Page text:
Football / Tampa gripped by football fever ahead of game tonight

TAMPA BAY- Ybor City is the center of Tampa Bay's nightlife scene. Usually, its many bars and clubs, located on either side a long and narrow stretch of road, cater to students and domestic tourists. But this weekend Tampa Bay is hosting the Super Bowl between the Pittsburgh Steelers and the Arizona Cardinals, and the Steel City's fans have descended on the coastal town in numbers.

NFL officials have been depressed ever since the identity of the Super Bowl finalists was determined two weeks ago. Arizona versus Pittsburgh isn't exactly a big match-up, and in the current financial situation the smaller income generated as a result is bound to hurt professional football. Advertisement


League officials would have much rather seen the Steelers slug it out with the Philadelphia Eagles in a battle over the premiership of Pennsylvania. But it didn't work out that way and Arizona defeated the Phillie team. Still, the Super Bowl is much larger than the identity of the teams competing for it.

Indeed, Tampa is gripped with football frenzy. Everything, it seems, has some relation to the Super Bowl. Stores advertise "Super Bowl sales." A card left on my car reads: "Here for the Super Bowl? Want to have a good time? Call me." That's how it is when the Super Bowl is in town: Everybody wants to hop on the bandwagon and get a piece of the action, even the prostitutes. I didn't call the number on the card. Maybe I will next Super Bowl.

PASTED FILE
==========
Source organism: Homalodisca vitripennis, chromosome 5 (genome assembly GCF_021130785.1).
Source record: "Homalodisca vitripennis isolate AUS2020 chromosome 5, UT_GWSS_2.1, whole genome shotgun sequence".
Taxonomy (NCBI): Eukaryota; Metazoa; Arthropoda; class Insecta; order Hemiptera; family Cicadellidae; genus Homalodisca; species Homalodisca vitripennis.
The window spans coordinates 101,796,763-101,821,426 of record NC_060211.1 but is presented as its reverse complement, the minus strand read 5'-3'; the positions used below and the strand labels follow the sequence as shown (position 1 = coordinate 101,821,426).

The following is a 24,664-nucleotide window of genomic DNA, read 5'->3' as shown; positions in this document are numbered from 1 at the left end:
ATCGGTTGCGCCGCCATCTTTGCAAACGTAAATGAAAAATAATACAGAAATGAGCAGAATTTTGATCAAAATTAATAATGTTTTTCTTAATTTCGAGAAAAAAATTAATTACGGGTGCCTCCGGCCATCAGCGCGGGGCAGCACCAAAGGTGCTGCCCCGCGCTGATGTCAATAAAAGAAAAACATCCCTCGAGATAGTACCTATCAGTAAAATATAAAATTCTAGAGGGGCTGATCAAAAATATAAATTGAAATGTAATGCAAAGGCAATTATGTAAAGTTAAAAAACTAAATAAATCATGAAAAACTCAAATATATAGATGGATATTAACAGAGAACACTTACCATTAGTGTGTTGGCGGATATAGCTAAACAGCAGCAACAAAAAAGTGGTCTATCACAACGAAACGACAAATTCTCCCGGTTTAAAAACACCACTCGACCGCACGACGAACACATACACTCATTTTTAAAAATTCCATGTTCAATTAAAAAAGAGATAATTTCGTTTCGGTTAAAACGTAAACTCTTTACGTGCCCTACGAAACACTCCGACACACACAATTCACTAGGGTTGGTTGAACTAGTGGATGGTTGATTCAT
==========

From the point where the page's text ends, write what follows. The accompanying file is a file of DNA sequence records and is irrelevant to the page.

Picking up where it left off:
The atmosphere in Tampa feels like anything but a sporting event. Everyone is obnoxiously friendly. In general, sports fans in the U.S. are nothing like their European counterparts: There are no street fights or brawls, just a bunch of people out to have a good time. Yes, it's a super American event with enough kitsch to make you want to vomit. But the bottom line is that it is orderly and open for everyone to participate.

In the 43 years since the first Super Bowl was held, the sporting event has survived many bad periods. It's a form of escapism that you can't ignore - especially not if you're in the middle of the party. I've gotten to see many Super Bowl parties and it's hard to describe the excitement to the uninitiated. This Super Bowl feels like an opportunity for the country to raise its head again after sinking to new lows under the presidency of George W. Bush. Say what you will about the U.S. in the past year: Its economy is in the pits, its policies are uncertain and despair prevails everywhere. But it's still got the Super Bowl.